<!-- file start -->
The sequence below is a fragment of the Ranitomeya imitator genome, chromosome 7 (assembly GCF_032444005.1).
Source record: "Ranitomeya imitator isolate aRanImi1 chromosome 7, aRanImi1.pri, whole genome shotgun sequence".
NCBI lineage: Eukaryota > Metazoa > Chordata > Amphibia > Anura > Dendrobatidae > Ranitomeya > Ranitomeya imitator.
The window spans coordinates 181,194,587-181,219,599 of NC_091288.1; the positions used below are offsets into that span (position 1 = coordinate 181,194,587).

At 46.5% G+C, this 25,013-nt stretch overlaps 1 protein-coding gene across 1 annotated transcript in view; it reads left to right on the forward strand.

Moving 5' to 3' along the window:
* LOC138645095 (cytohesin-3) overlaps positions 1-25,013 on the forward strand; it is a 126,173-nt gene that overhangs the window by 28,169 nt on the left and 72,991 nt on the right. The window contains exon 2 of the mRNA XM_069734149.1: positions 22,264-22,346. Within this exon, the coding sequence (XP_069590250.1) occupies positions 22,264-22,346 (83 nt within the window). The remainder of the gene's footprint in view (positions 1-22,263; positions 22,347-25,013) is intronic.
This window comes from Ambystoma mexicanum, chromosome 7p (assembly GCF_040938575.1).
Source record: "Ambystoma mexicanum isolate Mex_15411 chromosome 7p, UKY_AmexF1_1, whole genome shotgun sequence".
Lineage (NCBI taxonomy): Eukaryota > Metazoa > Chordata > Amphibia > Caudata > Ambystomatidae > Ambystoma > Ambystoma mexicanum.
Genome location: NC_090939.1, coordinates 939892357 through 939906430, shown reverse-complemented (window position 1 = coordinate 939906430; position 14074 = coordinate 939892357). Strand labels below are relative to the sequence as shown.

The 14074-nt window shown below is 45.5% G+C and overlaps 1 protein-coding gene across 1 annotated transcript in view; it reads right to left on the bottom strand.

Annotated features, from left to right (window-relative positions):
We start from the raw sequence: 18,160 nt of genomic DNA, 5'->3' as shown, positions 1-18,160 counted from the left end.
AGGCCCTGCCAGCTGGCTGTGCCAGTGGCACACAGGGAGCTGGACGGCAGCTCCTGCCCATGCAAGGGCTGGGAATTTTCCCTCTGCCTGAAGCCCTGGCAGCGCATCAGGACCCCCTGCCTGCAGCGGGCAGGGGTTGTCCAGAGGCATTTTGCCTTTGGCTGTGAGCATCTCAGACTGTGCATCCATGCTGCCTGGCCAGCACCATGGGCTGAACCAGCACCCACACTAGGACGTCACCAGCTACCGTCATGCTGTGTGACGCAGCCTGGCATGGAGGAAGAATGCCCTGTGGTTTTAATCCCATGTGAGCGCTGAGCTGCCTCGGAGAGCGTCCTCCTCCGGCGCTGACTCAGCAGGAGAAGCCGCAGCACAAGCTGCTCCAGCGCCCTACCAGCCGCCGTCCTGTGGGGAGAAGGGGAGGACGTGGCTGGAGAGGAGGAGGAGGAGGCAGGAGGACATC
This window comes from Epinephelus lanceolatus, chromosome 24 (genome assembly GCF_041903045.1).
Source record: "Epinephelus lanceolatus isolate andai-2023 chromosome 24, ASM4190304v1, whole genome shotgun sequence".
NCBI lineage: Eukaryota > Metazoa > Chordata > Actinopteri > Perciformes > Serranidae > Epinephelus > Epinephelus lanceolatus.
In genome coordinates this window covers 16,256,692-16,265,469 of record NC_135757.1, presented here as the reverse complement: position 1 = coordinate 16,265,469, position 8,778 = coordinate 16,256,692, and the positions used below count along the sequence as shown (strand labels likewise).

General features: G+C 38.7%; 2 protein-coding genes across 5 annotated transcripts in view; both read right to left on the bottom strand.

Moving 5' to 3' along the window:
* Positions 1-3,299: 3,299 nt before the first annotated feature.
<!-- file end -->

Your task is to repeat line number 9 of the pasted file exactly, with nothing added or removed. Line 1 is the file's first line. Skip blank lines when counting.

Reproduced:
Source record: "Ambystoma mexicanum isolate Mex_15411 chromosome 7p, UKY_AmexF1_1, whole genome shotgun sequence".